Skip to content

The Crisis of Funding

Our mission is pretty simple and straightforward – to raise as much money as possible for The Leukemia & Lymphoma Society (LLS) in ten weeks. As part of that endeavor, however, we have taken a little bit different path than most teams. We have made it a point to understand the environment that LLS operates in by talking to patients, doctors and researchers. One of the biggest eye openers in that process has been my interview of Chris Park. It is recorded and posted on the “Featured Research” section of our site.

Much of Chris’s interview is technical. He talked about his project, the Park Center, in New York and about the new and exciting stem cell research. When I asked how close we were to a “cure” he responded that current therapies do not really “cure” cancer; rather they control it. For example, kinase inhibitors blocks the action of proteins that are activated abnormally in diseased cells. Chris’s research, however, takes a different approach and is focused on stem cells. Through stem cell research, Chris’s approach isolates and studies the diseased cells. Results are encouraging and the approach is promising, but funding is lacking.

Chris and researchers like him have traditionally relied on government funding of their research, primarily through the National Institute of Health (NIH). According to Chris, fifteen years ago, 15% to 25% of this type of research would receive an NIH grant. Now, only 6% to 8% of research projects get NIH funding. This comes at a time when there are promising new therapies on the horizon, and a delay in funding means a delay in treatments. For a leukemia patient, a delay could mean the difference between life and death.

Chris recognizes the importance of philanthropic organizations such as LLS in filling the gaps left by decreased governmental funding of cancer therapies, and that is why our mission is so urgent. We want to raise as much money as possible to research new techniques and develop new technologies. We believe a cure is possible, and with government funds lacking, the need for private support from donors like you has never been greater. Please give generously to our cause.

Link

Marlon Rodrigues

Marlon Rodrigues

See the post by my friend Tiffany at:

http://prtiffany.blogspot.com/2012/03/marlon-rodriguez-for-leukemia-lymphoma.html

Marlon Rodrigues

See the post by my friend Tiffany at:

http://prtiffany.blogspot.com/2012/03/marlon-rodriguez-for-leukemia-lymphoma.html

And we are off….

On March 29 our campaign to raise money for The Leukemia Lymphoma Society (LLS) officially launched.  We now have ten weeks to raise money through letters, gatherings, events, auctions and …. more events.  The 2012 Man and Woman of the Year campaign is designed to raise money on behalf of our honorees, Alec Simas and Emme Webb, who have spent half their lives with Acute Lymphoblastic Leukemia, a particularly pernicious disease affecting mostly children. I had not met Alec and Emme when I agreed to raise funds for LLS, but meeting them and their parents and hearing their stories has changed my view of this campaign and our team’s objectives. We want to cure cancer.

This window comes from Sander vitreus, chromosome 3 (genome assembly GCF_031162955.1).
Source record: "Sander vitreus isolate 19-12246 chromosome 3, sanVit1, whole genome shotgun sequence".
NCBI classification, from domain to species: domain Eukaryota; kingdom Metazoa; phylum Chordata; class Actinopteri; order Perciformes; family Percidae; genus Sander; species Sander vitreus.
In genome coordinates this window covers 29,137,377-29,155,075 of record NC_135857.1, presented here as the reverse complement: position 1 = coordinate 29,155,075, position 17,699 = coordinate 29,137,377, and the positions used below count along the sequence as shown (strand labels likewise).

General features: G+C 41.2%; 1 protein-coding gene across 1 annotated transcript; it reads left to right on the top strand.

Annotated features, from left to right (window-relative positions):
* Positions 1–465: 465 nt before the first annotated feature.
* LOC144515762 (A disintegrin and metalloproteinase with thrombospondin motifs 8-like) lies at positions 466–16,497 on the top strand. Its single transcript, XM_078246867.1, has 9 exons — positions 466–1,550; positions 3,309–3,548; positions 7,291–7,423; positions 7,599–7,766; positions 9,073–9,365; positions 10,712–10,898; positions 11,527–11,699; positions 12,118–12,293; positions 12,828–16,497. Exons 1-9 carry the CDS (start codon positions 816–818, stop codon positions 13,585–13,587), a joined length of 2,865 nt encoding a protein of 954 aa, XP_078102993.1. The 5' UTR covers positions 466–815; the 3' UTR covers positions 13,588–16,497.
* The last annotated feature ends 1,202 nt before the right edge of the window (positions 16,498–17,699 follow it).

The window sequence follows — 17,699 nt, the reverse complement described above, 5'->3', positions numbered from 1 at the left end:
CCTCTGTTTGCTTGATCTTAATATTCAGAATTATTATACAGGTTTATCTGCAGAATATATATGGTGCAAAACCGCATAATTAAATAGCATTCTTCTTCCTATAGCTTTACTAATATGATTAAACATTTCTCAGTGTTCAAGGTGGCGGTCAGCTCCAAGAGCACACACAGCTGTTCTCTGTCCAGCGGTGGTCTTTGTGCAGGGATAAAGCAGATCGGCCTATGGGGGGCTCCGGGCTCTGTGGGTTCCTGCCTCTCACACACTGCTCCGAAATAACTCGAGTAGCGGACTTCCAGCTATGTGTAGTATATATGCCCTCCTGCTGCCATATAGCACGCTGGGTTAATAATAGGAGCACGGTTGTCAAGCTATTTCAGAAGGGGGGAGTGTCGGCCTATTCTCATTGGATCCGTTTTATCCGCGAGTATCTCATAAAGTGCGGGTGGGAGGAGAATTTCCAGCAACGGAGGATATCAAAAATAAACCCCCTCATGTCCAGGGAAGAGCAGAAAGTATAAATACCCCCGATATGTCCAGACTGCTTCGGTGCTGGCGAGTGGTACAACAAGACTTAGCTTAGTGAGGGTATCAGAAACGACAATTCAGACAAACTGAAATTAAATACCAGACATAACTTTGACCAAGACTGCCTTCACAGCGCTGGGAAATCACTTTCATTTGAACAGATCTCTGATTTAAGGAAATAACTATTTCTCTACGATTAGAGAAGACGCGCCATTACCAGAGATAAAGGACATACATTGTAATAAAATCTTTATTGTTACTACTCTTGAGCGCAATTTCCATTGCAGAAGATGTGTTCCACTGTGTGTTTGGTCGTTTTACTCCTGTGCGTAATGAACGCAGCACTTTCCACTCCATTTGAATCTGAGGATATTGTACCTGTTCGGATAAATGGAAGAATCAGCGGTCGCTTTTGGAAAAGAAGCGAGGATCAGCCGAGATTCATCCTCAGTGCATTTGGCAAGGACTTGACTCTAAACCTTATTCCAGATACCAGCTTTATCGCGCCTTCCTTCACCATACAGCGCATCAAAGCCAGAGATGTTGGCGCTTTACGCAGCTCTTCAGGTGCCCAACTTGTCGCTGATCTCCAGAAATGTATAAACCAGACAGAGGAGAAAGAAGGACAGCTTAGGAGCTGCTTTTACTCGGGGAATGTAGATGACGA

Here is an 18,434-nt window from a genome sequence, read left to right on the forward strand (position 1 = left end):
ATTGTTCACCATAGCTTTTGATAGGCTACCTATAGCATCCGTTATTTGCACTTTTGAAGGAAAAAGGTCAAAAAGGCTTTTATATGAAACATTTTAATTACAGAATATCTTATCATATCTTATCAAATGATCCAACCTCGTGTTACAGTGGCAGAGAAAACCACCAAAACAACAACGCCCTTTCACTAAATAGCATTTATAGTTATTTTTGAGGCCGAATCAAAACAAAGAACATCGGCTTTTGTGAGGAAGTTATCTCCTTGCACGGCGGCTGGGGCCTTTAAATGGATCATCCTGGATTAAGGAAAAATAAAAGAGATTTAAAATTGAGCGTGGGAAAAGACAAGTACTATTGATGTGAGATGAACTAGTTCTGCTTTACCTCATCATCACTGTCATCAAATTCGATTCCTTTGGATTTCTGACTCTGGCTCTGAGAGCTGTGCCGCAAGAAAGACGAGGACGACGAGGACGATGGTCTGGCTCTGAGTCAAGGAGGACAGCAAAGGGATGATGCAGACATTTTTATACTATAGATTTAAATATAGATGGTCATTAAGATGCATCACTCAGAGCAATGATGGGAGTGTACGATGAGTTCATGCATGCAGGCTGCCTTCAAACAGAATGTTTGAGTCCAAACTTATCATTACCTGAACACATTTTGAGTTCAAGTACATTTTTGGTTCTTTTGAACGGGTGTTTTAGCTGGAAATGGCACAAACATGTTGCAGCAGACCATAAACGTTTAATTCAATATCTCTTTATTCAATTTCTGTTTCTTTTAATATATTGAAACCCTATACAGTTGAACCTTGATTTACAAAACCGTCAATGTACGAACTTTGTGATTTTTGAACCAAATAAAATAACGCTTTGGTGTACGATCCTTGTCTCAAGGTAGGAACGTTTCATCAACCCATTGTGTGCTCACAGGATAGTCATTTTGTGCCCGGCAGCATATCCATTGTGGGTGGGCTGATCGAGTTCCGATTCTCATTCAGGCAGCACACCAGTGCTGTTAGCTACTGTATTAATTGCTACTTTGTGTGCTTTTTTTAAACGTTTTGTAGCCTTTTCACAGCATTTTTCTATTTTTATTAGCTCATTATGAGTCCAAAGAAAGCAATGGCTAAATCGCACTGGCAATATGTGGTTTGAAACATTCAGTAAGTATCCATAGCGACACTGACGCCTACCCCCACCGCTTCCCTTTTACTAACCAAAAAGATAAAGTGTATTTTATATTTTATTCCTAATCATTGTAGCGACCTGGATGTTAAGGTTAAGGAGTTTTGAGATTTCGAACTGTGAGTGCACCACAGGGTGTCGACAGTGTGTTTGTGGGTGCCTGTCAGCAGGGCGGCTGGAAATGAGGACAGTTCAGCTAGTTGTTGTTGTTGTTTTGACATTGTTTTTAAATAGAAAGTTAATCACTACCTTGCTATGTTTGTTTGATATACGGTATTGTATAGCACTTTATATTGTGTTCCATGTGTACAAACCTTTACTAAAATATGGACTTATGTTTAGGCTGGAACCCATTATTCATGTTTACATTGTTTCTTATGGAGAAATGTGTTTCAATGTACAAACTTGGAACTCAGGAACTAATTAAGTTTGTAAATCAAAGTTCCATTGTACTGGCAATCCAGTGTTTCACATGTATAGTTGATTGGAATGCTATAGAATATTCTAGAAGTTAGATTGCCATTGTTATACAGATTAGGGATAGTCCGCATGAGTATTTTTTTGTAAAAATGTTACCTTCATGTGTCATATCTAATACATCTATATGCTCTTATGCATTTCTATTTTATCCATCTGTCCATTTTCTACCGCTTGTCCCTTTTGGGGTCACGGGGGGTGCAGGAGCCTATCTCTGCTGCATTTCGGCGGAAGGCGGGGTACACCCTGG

We are Team “Motion to Dismiss” Cancer – a clever play on words to reflect that I am a lawyer (I wish I could claim credit for coming up with the name, but that was one of my more creative team members). It is not only a “motion to dismiss” that we are making, we are in “motion” to dismiss, with a 5K run/walk, a boot camp, a zumba and a salsa party planned. There will be no lack of motion in this endeavor.

And it is motion to dismiss “cancer,” not just leukemia and lymphoma (although that is where we are starting).  Because the blood is relatively accessible, blood cancer therapies may lead the way to other drugs that battle other types of cancer. Even now, leukemia therapies have been found effective against stomach cancers. When we cure leukemia, we will cure cancer. That’s right – I said cure cancer.

At the start, when people asked me what I hoped to accomplish by committing hundreds of hours to LLS, I would tell them that it was to raise money for research, which will be used to develop drugs that fight cancer and improve quality of life. That was before I talked to the LLS personnel who direct the funds and the scientists who actually do the research. Now I tell people that we want to help cure cancer. And they look at me and say something like “you mean you want to help develop new drugs?” And I say, “No, we are going to cure cancer – the plague of the 21st century – in our lifetimes.”  It is that significant.  What we are doing is that big.

Even now, patients are alive because of the therapies that LLS has helped fund. Google “Gleevec” for an example of a powerful drug. Some of these therapies “target” cancer cells and leave healthy cells alone. Some bolster the body’s own immune system to fight the cancer cells. Some even make the body’s immune system smarter about how it fights cancer cells. And now, there is talk about cancer “vaccines.” These are exciting times for treatments and it is going to take work, positive “toward” motivations and, of course, money.

I hope you can hit the “Donate Now” button which will take you to the LLS official page and help us fund this research. I also hope you can join us for some of our events during the next ten weeks. I hope to see you in “motion” to dismiss cancer.